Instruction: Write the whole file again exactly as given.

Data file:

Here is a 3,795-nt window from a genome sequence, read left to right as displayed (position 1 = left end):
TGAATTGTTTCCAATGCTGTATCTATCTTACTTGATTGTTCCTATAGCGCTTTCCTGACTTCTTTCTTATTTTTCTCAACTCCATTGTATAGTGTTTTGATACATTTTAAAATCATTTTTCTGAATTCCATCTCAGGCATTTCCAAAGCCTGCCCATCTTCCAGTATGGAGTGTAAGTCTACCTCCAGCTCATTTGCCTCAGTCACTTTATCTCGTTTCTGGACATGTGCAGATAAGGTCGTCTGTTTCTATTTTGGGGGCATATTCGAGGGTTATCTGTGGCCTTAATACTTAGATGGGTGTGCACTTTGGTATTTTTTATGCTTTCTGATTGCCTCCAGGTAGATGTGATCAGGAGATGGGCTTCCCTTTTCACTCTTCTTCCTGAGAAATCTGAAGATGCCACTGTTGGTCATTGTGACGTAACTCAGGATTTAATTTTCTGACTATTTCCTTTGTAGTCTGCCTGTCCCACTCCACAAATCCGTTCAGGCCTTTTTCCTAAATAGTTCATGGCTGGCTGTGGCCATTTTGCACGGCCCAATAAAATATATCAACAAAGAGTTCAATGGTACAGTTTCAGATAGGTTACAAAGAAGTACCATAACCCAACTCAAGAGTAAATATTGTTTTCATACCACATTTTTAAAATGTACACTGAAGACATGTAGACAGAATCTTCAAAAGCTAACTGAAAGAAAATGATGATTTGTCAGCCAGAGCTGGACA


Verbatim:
Here is a 3,795-nt window from a genome sequence, read left to right as displayed (position 1 = left end):
TGAATTGTTTCCAATGCTGTATCTATCTTACTTGATTGTTCCTATAGCGCTTTCCTGACTTCTTTCTTATTTTTCTCAACTCCATTGTATAGTGTTTTGATACATTTTAAAATCATTTTTCTGAATTCCATCTCAGGCATTTCCAAAGCCTGCCCATCTTCCAGTATGGAGTGTAAGTCTACCTCCAGCTCATTTGCCTCAGTCACTTTATCTCGTTTCTGGACATGTGCAGATAAGGTCGTCTGTTTCTATTTTGGGGGCATATTCGAGGGTTATCTGTGGCCTTAATACTTAGATGGGTGTGCACTTTGGTATTTTTTATGCTTTCTGATTGCCTCCAGGTAGATGTGATCAGGAGATGGGCTTCCCTTTTCACTCTTCTTCCTGAGAAATCTGAAGATGCCACTGTTGGTCATTGTGACGTAACTCAGGATTTAATTTTCTGACTATTTCCTTTGTAGTCTGCCTGTCCCACTCCACAAATCCGTTCAGGCCTTTTTCCTAAATAGTTCATGGCTGGCTGTGGCCATTTTGCACGGCCCAATAAAATATATCAACAAAGAGTTCAATGGTACAGTTTCAGATAGGTTACAAAGAAGTACCATAACCCAACTCAAGAGTAAATATTGTTTTCATACCACATTTTTAAAATGTACACTGAAGACATGTAGACAGAATCTTCAAAAGCTAACTGAAAGAAAATGATGATTTGTCAGCCAGAGCTGGACA